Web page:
Diese Präsentation wurde erfolgreich gemeldet.
Wir verwenden Ihre LinkedIn Profilangaben und Informationen zu Ihren Aktivitäten, um Anzeigen zu personalisieren und Ihnen relevantere Inhalte anzuzeigen. Sie können Ihre Anzeigeneinstellungen jederzeit ändern.

Service Marketing Case Study

4.603 Aufrufe

Veröffentlicht am

Education Services Marketing, Case Study

Service Marketing Case Study

  1. 1. 1 | P a g e Experience of Service Inconvenience in Education Services Submitted to Professor P. Paliwal By Joydeep Mukherjee 20081020 PGP-08 IPMG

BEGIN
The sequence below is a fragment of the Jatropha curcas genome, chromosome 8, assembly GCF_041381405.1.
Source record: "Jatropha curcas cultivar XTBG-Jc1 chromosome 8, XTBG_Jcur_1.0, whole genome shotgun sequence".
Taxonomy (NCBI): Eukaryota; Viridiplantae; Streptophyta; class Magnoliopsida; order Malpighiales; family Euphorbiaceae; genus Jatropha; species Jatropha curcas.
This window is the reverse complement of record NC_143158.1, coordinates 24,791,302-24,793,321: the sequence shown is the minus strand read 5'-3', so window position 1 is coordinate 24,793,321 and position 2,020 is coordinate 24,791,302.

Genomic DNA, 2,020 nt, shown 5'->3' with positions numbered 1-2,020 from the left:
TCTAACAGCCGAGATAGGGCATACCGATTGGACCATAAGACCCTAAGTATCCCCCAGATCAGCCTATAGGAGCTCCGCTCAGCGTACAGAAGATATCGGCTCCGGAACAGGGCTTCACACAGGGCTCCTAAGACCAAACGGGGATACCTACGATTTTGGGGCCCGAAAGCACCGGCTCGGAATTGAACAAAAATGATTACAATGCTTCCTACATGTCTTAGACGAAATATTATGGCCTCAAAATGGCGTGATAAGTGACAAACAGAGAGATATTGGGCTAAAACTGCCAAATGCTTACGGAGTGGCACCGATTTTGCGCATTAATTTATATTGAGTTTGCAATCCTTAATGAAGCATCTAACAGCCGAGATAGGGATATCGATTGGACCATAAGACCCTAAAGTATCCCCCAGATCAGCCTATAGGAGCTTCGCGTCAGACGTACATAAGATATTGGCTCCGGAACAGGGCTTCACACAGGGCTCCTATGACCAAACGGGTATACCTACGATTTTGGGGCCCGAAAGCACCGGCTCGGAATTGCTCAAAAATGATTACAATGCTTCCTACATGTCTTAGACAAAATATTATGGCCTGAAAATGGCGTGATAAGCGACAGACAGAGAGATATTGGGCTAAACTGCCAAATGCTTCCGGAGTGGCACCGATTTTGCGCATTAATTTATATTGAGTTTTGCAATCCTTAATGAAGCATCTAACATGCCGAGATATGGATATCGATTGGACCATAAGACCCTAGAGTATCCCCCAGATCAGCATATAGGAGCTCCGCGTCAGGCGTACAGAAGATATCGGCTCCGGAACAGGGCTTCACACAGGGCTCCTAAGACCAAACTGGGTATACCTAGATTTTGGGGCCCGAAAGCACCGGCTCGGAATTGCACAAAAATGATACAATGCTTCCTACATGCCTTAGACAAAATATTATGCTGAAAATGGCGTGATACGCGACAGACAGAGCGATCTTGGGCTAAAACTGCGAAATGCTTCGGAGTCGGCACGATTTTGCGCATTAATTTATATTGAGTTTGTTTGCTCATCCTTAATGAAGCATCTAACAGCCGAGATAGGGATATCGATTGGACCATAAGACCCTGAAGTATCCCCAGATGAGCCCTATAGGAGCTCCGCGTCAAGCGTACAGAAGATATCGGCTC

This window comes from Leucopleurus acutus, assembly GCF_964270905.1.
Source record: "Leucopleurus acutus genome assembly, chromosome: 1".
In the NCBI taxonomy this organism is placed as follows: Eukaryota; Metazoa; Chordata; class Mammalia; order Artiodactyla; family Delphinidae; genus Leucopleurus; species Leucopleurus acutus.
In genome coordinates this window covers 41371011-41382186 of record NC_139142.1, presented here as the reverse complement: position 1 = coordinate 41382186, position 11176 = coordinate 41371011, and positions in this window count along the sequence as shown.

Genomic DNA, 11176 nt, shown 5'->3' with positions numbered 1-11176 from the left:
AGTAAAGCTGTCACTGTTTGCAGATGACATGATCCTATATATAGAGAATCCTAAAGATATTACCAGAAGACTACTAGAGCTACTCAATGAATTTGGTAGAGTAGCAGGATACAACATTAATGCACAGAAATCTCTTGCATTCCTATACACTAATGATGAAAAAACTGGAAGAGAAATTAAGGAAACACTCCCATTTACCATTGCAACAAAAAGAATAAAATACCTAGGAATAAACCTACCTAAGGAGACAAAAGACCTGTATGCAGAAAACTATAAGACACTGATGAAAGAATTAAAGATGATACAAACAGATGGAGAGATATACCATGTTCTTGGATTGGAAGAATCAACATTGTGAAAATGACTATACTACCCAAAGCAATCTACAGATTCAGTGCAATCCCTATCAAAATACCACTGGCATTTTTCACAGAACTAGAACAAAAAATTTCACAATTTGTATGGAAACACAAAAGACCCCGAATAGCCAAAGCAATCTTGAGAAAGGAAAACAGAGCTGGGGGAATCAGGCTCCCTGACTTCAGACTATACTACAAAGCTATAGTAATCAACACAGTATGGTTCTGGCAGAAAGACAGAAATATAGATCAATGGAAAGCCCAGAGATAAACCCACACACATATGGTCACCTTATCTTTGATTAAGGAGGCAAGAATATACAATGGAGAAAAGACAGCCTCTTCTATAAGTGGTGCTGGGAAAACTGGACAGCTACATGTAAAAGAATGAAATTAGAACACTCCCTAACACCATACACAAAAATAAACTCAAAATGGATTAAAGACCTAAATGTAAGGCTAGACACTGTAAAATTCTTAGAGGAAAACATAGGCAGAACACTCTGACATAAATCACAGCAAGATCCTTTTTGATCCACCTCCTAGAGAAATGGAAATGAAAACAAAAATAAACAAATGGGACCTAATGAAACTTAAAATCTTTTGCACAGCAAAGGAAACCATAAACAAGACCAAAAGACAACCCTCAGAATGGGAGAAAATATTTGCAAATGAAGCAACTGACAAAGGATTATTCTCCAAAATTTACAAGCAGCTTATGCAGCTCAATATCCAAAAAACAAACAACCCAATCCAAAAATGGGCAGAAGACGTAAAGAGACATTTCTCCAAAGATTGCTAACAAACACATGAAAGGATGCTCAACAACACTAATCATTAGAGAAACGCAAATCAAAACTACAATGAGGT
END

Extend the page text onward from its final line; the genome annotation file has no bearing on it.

2. 2. 2 | P a g e Contents The Incident...................................................................................................................................................3 Repercussions................................................................................................................................................4 Recommendations ........................................................................................................................................5 Exhibit 1.........................................................................................................................................................6